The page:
Although an introductory class, the assignments were challenging and required a good chunk of time weekly. There was a midterm with a pretty mediocre average. It was only until the class of the year that we found about this 'boycott' potential. Fröhlich was holding a Q&A, and a classmate asked if it was true that the Intermediate Programming course did not take their midterm. Fröhlich explained that if no one took the exam, we would all receive A's 'based on a lousy Python script' he uses for his grading. So instead of some scheming, lazy students who were bent on gaming the system and the curve, we were merely handed an interesting to a 40 minute exam. Also, since there wasn't certainty that absolutely no student was going to walk in those doors meant we all studied for the exam. Did I study as efficiently as I would have without this looming over my head? No, but it did open up more time to study for my other exams and the lengths I went to organize the 'boycott' broke up the monotony of my 7th exam period at Hopkins. We used a public Google Drive spreadsheet to actively make sure everyone was on board, we reached out to those that weren't posting on our course website to see if they were still enrolled in the course and knew the terms of the final. Other classes were not as fortunate, but we were able to get 100% committal to the boycott from the students we knew were still in the class.

So I never really thought about it as a "curve" until these articles started putting it in that light. The final itself was only 10-15% of the final grade, so really your performance in those 10 assignments, midterm, group project, and participation defined your course grade.

As a senior in engineering at Hopkins, I've seem some crazy competitive behavior (but not like stereotypical pre-med behavior). It was extremely refreshing to hang out with a wide cross section of students outside the exam room the morning of that exam, having donuts and enjoying the whole situation. We pulled off someone I didn't think was possible, but it put more happy faces on Johns Hopkins students than I've ever seen as the result of a final exam.

We didn't set out to 'game the system'. Our class was told by Fröhlich on the last lecture of the semester that if no one took the exam, we would get an A. If one person took it, game on. We made sure everyone was on board, studied anyways, went outside the lecture hall on the day of the exam, had donuts, went home.



This would be much more interesting if the students did this without waiting outside the classroom ready to go inside in case of any defections.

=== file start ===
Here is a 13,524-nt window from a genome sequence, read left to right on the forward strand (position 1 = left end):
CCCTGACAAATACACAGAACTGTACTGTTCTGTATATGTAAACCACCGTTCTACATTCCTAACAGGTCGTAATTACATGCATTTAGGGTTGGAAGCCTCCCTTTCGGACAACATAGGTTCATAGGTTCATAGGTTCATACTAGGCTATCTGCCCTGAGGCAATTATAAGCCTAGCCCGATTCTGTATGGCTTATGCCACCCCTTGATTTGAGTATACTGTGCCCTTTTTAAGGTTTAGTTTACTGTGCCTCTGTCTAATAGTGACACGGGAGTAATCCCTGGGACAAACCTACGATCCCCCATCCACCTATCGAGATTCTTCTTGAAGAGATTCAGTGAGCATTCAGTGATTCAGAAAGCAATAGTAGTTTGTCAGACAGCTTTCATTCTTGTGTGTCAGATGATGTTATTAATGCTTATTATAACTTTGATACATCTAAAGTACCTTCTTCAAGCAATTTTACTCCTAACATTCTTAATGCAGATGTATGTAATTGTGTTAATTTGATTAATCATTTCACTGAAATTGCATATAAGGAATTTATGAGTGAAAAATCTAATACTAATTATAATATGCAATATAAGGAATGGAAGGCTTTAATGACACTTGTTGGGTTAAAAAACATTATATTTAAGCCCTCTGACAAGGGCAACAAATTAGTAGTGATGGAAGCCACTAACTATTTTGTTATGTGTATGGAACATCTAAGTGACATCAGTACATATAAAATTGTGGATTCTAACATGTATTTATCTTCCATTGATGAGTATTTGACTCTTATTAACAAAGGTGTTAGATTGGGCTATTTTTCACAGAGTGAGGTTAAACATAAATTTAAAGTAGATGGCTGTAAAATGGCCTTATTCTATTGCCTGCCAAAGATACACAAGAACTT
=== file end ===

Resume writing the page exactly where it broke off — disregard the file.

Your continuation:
Except they should have all gotten an incomplete for not taking the test. Hard to give a grade on a test never taken. More plausible, im assuming, would be if everyone wrote their name on the test and turned it in for a zero. Although zero, especially in a computer programming where zero divided by zero to yield a percentage should result in a logic error... hmmm


The common game theory example of prisoners dilemma, usually involve a situation where the participants do not know the other person action/testimony. In the case here, the participants have an almost perfect information of all the participants and a whole semester to work out and discuss the system. They also seem tohave a. relatively high degree of confidence in the teacher. predicted behavior. There seems to be little impediment to this plan and obviously they seem to have all be prepared for plan B. If anyone defect. Seems to me they are playing the game of mutually assured destruction deterrence to the fullest.


We did this once for the first year exams in grad school (Econ PhD). After studying the entire summer, a large group of us were in the office of the Macro professor who asked us if we looked at any of the models that dealt with money from a previous professor. We said of course not, that was not what we learned in class.

Clearly, he was going to ask about one of these models and none of us had ever seen one. The exams are curved so we all agreed to not look at them so that no one had to freak out and try to learn an entire set of models within a week.

I'll never forget how much the one girl bragged about getting the scholarship for achieving the best score on the macro exam after she stabbed us all in the back and looked up the money models. I could say I don't get satisfaction when I see that she took seven years to graduate and did not obtain a permanent academic position...but I'd be lying. Schadenfreude for the win.